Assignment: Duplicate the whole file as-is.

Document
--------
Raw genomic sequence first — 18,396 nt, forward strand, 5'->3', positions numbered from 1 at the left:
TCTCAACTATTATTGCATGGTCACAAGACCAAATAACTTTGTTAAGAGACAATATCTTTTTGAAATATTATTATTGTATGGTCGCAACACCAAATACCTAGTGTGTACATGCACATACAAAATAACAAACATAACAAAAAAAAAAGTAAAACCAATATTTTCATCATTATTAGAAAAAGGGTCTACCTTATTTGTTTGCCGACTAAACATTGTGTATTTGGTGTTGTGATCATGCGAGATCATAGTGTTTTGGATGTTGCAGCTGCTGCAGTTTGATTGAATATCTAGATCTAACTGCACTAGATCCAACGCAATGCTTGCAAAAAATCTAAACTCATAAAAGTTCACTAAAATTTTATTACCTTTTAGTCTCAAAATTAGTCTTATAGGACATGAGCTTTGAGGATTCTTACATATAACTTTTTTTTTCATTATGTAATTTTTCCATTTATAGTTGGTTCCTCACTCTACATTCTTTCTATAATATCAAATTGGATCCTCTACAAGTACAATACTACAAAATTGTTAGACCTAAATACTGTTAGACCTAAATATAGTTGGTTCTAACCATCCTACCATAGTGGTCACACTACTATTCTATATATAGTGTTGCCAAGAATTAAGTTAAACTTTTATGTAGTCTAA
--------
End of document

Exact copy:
Raw genomic sequence first — 18,396 nt, forward strand, 5'->3', positions numbered from 1 at the left:
TCTCAACTATTATTGCATGGTCACAAGACCAAATAACTTTGTTAAGAGACAATATCTTTTTGAAATATTATTATTGTATGGTCGCAACACCAAATACCTAGTGTGTACATGCACATACAAAATAACAAACATAACAAAAAAAAAAGTAAAACCAATATTTTCATCATTATTAGAAAAAGGGTCTACCTTATTTGTTTGCCGACTAAACATTGTGTATTTGGTGTTGTGATCATGCGAGATCATAGTGTTTTGGATGTTGCAGCTGCTGCAGTTTGATTGAATATCTAGATCTAACTGCACTAGATCCAACGCAATGCTTGCAAAAAATCTAAACTCATAAAAGTTCACTAAAATTTTATTACCTTTTAGTCTCAAAATTAGTCTTATAGGACATGAGCTTTGAGGATTCTTACATATAACTTTTTTTTTCATTATGTAATTTTTCCATTTATAGTTGGTTCCTCACTCTACATTCTTTCTATAATATCAAATTGGATCCTCTACAAGTACAATACTACAAAATTGTTAGACCTAAATACTGTTAGACCTAAATATAGTTGGTTCTAACCATCCTACCATAGTGGTCACACTACTATTCTATATATAGTGTTGCCAAGAATTAAGTTAAACTTTTATGTAGTCTAA